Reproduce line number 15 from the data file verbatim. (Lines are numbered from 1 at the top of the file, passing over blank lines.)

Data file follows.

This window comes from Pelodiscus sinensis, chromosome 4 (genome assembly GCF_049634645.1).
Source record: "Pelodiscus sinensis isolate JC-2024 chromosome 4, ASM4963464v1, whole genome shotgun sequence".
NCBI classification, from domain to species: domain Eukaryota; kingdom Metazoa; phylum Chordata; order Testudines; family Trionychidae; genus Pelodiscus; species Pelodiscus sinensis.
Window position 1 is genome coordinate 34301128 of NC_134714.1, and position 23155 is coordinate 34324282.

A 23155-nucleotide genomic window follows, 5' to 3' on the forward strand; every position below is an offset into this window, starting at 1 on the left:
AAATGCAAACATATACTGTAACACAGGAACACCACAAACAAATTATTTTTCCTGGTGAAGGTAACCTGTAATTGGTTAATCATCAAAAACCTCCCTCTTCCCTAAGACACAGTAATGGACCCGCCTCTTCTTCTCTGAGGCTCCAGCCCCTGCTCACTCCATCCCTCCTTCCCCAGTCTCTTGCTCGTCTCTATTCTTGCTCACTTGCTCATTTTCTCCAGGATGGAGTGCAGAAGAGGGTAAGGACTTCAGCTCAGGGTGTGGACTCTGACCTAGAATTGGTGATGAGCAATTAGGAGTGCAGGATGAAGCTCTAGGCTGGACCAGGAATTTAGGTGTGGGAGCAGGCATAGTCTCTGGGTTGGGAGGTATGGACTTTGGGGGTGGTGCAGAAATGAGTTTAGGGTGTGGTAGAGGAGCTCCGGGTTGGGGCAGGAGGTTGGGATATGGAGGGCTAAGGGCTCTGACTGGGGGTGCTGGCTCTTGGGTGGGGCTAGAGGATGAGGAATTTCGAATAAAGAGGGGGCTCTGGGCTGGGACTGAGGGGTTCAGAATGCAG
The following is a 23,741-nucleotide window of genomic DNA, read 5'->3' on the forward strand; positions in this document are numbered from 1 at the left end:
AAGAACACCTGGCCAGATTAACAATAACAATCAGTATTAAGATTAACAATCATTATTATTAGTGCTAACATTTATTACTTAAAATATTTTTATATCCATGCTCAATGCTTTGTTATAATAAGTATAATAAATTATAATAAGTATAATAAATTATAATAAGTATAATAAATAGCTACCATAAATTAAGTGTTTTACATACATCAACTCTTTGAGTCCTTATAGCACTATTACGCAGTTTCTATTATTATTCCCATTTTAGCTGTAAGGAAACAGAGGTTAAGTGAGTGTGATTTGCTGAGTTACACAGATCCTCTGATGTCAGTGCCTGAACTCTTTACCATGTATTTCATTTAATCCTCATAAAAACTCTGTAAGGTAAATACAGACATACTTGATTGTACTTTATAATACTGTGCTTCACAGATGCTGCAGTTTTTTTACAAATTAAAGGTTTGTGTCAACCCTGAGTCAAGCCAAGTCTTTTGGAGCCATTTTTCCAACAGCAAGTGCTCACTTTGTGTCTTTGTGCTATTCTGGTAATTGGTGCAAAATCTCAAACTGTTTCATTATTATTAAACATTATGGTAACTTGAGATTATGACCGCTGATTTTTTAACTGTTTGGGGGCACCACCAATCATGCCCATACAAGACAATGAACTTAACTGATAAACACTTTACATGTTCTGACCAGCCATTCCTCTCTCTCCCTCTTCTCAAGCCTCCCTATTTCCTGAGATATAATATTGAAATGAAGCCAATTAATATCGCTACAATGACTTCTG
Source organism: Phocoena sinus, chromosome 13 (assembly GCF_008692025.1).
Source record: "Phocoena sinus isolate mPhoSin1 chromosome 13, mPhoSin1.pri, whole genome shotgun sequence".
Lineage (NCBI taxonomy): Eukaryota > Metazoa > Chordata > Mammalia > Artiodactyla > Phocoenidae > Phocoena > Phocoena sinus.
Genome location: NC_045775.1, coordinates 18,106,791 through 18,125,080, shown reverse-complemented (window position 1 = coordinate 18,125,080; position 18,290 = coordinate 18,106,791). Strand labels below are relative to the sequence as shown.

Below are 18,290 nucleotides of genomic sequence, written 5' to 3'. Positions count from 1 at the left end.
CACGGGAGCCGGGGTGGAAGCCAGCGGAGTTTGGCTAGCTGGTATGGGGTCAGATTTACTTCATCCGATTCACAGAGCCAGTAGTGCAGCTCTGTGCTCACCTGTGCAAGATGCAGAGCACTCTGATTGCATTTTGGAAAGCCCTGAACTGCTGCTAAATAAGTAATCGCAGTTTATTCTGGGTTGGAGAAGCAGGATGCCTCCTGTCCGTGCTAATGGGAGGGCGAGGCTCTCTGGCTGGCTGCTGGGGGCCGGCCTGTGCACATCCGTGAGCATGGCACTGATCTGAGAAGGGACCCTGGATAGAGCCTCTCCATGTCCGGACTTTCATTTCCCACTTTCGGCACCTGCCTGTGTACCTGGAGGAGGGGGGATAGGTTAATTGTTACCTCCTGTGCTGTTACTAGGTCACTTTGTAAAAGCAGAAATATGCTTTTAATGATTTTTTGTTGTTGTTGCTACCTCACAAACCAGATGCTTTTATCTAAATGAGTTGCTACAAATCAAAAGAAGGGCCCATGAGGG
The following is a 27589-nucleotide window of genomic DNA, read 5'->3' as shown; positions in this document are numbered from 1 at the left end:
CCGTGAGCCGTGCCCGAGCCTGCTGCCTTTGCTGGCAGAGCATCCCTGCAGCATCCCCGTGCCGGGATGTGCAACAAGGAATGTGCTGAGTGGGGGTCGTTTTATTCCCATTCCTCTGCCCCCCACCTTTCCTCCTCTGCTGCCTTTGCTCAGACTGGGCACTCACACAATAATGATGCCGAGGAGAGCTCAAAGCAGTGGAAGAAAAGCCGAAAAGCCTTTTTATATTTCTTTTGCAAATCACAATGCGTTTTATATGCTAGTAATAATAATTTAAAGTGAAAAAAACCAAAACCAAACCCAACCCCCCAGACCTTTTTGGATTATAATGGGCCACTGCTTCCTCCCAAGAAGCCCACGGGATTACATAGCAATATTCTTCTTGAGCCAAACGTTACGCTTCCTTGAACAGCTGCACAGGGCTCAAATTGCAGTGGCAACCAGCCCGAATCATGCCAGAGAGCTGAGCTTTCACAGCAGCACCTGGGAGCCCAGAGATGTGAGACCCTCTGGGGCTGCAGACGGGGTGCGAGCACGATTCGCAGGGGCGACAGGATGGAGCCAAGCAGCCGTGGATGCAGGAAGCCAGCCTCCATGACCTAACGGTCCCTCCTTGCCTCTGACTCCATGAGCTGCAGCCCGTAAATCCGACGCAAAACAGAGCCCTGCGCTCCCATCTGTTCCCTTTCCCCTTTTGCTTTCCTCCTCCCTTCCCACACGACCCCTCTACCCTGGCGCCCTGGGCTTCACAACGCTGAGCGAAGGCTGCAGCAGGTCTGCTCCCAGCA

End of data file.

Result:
The following is a 27589-nucleotide window of genomic DNA, read 5'->3' as shown; positions in this document are numbered from 1 at the left end: